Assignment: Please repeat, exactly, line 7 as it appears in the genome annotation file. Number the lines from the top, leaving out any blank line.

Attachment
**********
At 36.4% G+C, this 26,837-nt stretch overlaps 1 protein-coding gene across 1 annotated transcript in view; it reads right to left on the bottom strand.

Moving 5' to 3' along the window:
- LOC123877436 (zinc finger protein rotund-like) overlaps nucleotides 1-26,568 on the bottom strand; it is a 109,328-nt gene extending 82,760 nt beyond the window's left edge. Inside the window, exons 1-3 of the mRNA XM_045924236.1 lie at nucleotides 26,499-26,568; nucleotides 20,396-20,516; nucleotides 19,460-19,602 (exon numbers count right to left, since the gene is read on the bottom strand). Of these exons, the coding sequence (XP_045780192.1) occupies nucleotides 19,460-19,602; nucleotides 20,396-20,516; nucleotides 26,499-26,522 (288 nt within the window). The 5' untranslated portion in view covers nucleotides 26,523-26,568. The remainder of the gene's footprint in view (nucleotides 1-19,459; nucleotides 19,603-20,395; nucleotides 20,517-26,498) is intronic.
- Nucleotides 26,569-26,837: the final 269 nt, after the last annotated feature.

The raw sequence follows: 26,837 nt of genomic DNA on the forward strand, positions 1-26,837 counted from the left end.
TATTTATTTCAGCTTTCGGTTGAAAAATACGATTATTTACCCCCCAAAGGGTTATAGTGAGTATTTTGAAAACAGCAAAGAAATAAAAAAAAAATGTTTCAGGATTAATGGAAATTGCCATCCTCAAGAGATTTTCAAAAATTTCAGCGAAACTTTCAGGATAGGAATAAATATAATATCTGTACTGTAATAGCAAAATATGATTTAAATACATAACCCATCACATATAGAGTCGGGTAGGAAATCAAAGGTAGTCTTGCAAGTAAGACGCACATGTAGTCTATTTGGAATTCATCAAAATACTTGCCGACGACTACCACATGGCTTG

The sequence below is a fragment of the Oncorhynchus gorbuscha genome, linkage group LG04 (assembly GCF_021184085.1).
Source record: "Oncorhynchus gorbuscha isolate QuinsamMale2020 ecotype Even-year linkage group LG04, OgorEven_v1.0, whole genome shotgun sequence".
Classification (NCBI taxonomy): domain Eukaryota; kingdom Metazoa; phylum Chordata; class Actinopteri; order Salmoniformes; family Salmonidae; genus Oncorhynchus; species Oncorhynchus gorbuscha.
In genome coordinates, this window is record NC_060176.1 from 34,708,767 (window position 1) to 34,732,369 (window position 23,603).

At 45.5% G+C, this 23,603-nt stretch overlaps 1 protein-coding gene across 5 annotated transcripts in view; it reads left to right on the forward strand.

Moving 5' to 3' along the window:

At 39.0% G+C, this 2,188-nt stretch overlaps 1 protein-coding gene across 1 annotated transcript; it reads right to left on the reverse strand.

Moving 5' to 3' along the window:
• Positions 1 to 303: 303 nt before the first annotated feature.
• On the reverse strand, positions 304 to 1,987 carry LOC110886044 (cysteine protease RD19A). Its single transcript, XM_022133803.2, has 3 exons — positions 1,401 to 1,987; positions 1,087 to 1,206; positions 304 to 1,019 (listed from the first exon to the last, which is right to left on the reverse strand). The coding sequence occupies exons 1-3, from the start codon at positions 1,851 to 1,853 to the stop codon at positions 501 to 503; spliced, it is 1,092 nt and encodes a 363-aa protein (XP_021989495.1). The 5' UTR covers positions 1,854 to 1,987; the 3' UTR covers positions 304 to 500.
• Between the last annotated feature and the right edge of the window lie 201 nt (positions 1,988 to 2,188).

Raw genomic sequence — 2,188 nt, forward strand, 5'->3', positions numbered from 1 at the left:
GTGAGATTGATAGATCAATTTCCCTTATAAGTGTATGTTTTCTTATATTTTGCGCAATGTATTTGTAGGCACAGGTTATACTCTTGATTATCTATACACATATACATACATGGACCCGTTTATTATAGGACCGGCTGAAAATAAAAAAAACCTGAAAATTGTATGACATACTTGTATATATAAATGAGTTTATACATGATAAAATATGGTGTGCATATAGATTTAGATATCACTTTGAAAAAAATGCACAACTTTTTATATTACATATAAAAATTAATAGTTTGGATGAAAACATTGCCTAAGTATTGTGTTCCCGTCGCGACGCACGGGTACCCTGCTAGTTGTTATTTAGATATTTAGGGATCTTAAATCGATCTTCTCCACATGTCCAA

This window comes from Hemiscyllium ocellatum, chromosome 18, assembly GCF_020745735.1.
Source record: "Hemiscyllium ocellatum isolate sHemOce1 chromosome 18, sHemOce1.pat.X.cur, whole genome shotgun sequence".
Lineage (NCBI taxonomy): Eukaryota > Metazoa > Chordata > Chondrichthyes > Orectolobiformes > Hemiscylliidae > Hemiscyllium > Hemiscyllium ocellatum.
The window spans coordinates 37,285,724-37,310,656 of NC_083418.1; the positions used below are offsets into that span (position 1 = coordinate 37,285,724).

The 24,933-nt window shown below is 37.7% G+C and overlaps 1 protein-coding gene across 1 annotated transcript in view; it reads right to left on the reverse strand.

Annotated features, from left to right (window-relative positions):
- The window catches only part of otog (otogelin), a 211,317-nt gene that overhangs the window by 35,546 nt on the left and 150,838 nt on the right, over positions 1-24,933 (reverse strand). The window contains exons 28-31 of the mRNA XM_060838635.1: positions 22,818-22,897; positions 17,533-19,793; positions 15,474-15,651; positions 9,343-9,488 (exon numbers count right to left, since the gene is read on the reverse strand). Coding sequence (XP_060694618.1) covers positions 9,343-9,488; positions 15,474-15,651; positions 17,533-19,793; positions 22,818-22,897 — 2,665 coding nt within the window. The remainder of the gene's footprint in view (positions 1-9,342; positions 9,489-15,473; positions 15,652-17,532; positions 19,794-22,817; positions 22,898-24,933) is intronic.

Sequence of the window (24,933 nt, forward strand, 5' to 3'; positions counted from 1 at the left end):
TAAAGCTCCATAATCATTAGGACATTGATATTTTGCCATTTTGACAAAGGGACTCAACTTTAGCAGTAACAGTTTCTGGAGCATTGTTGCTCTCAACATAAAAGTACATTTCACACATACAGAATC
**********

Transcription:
The sequence below is a fragment of the Oncorhynchus gorbuscha genome, linkage group LG04 (assembly GCF_021184085.1).